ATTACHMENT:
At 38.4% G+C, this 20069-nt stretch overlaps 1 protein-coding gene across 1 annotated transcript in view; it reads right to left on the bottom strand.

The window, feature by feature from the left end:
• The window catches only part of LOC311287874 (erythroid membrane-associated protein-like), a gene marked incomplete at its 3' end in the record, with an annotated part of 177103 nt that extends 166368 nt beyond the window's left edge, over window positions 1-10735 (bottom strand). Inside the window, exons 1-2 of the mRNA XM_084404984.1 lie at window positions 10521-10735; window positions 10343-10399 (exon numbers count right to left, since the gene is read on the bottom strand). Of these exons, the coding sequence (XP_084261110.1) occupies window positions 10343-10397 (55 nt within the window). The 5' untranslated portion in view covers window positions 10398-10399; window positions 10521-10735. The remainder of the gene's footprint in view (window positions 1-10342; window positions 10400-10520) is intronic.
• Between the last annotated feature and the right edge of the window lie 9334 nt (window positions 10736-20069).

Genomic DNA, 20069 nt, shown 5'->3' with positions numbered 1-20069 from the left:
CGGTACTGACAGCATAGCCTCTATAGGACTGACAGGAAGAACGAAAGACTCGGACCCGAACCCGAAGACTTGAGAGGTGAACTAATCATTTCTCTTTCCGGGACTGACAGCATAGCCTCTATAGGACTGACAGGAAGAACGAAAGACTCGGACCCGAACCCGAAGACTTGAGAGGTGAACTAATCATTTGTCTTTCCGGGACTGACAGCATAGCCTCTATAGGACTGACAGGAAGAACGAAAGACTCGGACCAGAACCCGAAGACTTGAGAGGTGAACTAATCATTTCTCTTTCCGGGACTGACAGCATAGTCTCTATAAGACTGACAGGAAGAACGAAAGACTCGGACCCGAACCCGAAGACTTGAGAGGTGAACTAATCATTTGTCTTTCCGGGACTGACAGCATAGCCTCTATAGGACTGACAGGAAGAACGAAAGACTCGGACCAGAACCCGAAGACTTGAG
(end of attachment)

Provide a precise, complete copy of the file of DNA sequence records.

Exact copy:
At 38.4% G+C, this 20069-nt stretch overlaps 1 protein-coding gene across 1 annotated transcript in view; it reads right to left on the bottom strand.

The window, feature by feature from the left end:
• The window catches only part of LOC311287874 (erythroid membrane-associated protein-like), a gene marked incomplete at its 3' end in the record, with an annotated part of 177103 nt that extends 166368 nt beyond the window's left edge, over window positions 1-10735 (bottom strand). Inside the window, exons 1-2 of the mRNA XM_084404984.1 lie at window positions 10521-10735; window positions 10343-10399 (exon numbers count right to left, since the gene is read on the bottom strand). Of these exons, the coding sequence (XP_084261110.1) occupies window positions 10343-10397 (55 nt within the window). The 5' untranslated portion in view covers window positions 10398-10399; window positions 10521-10735. The remainder of the gene's footprint in view (window positions 1-10342; window positions 10400-10520) is intronic.
• Between the last annotated feature and the right edge of the window lie 9334 nt (window positions 10736-20069).

Genomic DNA, 20069 nt, shown 5'->3' with positions numbered 1-20069 from the left:
CGGTACTGACAGCATAGCCTCTATAGGACTGACAGGAAGAACGAAAGACTCGGACCCGAACCCGAAGACTTGAGAGGTGAACTAATCATTTCTCTTTCCGGGACTGACAGCATAGCCTCTATAGGACTGACAGGAAGAACGAAAGACTCGGACCCGAACCCGAAGACTTGAGAGGTGAACTAATCATTTGTCTTTCCGGGACTGACAGCATAGCCTCTATAGGACTGACAGGAAGAACGAAAGACTCGGACCAGAACCCGAAGACTTGAGAGGTGAACTAATCATTTCTCTTTCCGGGACTGACAGCATAGTCTCTATAAGACTGACAGGAAGAACGAAAGACTCGGACCCGAACCCGAAGACTTGAGAGGTGAACTAATCATTTGTCTTTCCGGGACTGACAGCATAGCCTCTATAGGACTGACAGGAAGAACGAAAGACTCGGACCAGAACCCGAAGACTTGAG